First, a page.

What we should stay vigilant about is that some top officials and members of Congress think they cannot allow the Chinese mainland and Taiwan to be reunified, either by peaceful means or by force. They firmly believe that China’s reunification would be an unacceptable shock to U.S. hegemony.
Since the outbreak of the Ukraine crisis, the United States has increasingly used force to prevent Beijing’s reunification effort. Washington is attempting to develop Taiwan into a porcupine that the mainland can’t touch, win over or swallow up. Since President Joe Biden took office in January 2021, the U.S. government has approved nine instances of arms sales to Taiwan, including advanced offensive weapons, and has aimed to strengthen the region’s so-called “asymmetric capabilities.” Last year, Congress also authorized up to $10 billion in military assistance to Taiwan. Mike Gallagher, chairman of the newly established Select Committee on China in the House, and Young Kim, chair of the House Foreign Affairs Subcommittee on the Indo-Pacific, among other members of Congress, are pushing the U.S. government and defense companies to expedite the delivery of weapons to Taiwan, including transferring Harpoon missiles originally designated for Saudi Arabia to the island.
Upon returning from the U.S. to Taipei, Tsai met with a delegation led by Michael McCaul, chairman of the U.S. House Foreign Affairs Committee. McCaul talked about two detailed plans to speed up the delivery of weapons: One is to reprioritize weapons sales given the island is in a high threat area; the other is to seek third party sales. Some American experts agitated for America's European allies, as well as Japan and South Korea, to sell advanced missiles and battle tanks to Taiwan, in the form of an “arsenal of democracy,” to improve the region’s abilities to deal with the mainland’s possible use of force for reunification. What’s more, the U.S. has been backing Taiwan authorities in creating stronger defense supply chains by developing and producing advanced weaponry and ammunition.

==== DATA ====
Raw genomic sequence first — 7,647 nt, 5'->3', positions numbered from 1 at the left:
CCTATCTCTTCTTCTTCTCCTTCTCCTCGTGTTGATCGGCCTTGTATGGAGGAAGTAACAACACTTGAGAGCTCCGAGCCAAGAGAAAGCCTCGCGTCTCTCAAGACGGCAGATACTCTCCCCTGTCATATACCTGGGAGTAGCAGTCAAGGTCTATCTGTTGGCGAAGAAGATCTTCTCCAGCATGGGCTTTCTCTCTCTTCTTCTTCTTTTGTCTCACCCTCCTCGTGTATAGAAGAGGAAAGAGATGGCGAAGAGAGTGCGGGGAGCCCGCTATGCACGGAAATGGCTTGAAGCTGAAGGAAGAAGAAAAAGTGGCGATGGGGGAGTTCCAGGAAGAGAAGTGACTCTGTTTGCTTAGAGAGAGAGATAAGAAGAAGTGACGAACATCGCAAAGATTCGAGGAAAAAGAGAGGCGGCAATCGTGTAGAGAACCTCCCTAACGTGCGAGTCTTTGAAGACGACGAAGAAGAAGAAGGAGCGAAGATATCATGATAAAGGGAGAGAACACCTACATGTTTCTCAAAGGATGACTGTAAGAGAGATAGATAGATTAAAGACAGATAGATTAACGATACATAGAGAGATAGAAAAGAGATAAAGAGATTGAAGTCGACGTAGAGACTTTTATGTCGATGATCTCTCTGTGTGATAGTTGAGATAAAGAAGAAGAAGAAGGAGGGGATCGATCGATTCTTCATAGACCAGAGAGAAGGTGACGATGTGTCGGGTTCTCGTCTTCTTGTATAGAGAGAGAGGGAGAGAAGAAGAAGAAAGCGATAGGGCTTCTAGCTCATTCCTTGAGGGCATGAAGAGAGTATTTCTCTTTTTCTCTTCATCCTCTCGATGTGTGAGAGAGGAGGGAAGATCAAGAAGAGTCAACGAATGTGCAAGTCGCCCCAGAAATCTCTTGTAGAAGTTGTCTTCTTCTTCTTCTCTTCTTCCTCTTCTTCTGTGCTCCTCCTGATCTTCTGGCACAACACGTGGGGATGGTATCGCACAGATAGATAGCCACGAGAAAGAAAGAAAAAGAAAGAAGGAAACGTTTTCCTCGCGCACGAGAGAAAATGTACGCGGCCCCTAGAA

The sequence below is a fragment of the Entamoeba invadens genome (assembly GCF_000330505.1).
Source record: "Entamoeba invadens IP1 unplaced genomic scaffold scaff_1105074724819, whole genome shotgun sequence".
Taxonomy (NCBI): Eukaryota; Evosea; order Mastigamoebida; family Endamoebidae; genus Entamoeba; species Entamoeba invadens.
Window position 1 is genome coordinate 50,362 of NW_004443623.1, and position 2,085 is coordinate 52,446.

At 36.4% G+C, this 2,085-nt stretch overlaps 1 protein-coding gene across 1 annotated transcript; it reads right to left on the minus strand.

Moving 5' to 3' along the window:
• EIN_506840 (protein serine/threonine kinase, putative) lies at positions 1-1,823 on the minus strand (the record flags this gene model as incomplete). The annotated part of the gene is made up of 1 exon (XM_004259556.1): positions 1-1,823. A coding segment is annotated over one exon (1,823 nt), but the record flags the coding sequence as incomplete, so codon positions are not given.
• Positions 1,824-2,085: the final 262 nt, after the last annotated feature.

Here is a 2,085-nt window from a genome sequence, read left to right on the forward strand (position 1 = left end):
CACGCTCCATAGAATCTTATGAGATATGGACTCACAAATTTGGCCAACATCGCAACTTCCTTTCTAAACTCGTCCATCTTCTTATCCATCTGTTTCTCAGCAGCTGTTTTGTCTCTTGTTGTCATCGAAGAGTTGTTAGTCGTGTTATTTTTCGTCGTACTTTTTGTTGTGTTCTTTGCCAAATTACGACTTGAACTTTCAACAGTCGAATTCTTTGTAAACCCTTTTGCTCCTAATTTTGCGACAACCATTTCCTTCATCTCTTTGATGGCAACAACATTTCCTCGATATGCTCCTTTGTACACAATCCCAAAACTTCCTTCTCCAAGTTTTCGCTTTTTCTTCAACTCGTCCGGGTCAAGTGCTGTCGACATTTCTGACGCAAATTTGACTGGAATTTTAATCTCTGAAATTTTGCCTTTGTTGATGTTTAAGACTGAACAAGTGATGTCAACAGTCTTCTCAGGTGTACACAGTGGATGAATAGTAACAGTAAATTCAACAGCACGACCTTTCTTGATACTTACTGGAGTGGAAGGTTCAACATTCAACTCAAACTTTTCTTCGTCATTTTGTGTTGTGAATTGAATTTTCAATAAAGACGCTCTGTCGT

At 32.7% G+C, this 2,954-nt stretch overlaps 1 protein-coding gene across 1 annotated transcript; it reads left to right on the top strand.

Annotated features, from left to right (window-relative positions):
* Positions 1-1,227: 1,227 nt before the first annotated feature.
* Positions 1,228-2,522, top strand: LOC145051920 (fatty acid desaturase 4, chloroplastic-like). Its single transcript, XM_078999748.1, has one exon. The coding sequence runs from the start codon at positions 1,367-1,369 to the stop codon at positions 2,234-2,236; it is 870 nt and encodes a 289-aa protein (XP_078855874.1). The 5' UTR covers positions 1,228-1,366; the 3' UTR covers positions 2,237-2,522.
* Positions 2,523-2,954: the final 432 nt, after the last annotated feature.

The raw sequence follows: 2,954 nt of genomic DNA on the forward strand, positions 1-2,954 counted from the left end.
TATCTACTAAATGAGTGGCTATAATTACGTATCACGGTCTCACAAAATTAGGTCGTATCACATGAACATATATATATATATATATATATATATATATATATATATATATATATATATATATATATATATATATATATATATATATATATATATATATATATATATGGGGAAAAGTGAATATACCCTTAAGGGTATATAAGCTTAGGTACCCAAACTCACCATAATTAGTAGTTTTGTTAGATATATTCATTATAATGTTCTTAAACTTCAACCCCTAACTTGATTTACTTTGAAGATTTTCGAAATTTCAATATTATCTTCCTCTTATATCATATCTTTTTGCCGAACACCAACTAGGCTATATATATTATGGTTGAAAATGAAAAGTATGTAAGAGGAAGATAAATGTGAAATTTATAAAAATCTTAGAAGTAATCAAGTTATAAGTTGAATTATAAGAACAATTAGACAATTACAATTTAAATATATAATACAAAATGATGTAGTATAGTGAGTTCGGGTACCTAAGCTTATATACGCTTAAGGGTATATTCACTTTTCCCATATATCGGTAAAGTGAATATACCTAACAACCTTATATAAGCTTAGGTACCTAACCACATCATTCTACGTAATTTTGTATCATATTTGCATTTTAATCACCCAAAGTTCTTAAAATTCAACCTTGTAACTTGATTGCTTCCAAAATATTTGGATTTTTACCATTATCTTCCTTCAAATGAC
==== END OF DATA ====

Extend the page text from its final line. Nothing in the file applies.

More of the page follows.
All the moves are turning Taiwan into the front line in a China-U.S. military confrontation. Washington’s increasing manipulation of the Taiwan Strait crisis is intertwined with its strategy to counter China in the next “decisive decade.” The U.S. has been saying that the Chinese mainland will “be ready by 2027 to invade Taiwan.” This conjectural timeline might become a self-fulfilling prophecy. There’s no doubt that the structural crisis Taiwan is confronted with comes from the ever- escalating rivalry of the U.S. against China. In the meantime, we can’t underestimate the importance of Taiwan as a key variable itself. The 2024 elections on the island are drawing near. We have every reason to worry that its leadership changes may intensify the current tensions.
Washington’s provocations on the Taiwan question have seriously impacted how, and to what degree, China and the U.S. can recover their high-level interactions in diplomacy and security. If Washington fails to comprehensively and deeply examine the high risks involved in the Taiwan question and sets up more “fences” as described by the Biden administration, a war will be likely to break out between the two countries. The international community has realized the severity of this challenge. As French President Emmanuel Macron said, Europe should not follow the U.S. over Taiwan in an acceleration of the crisis.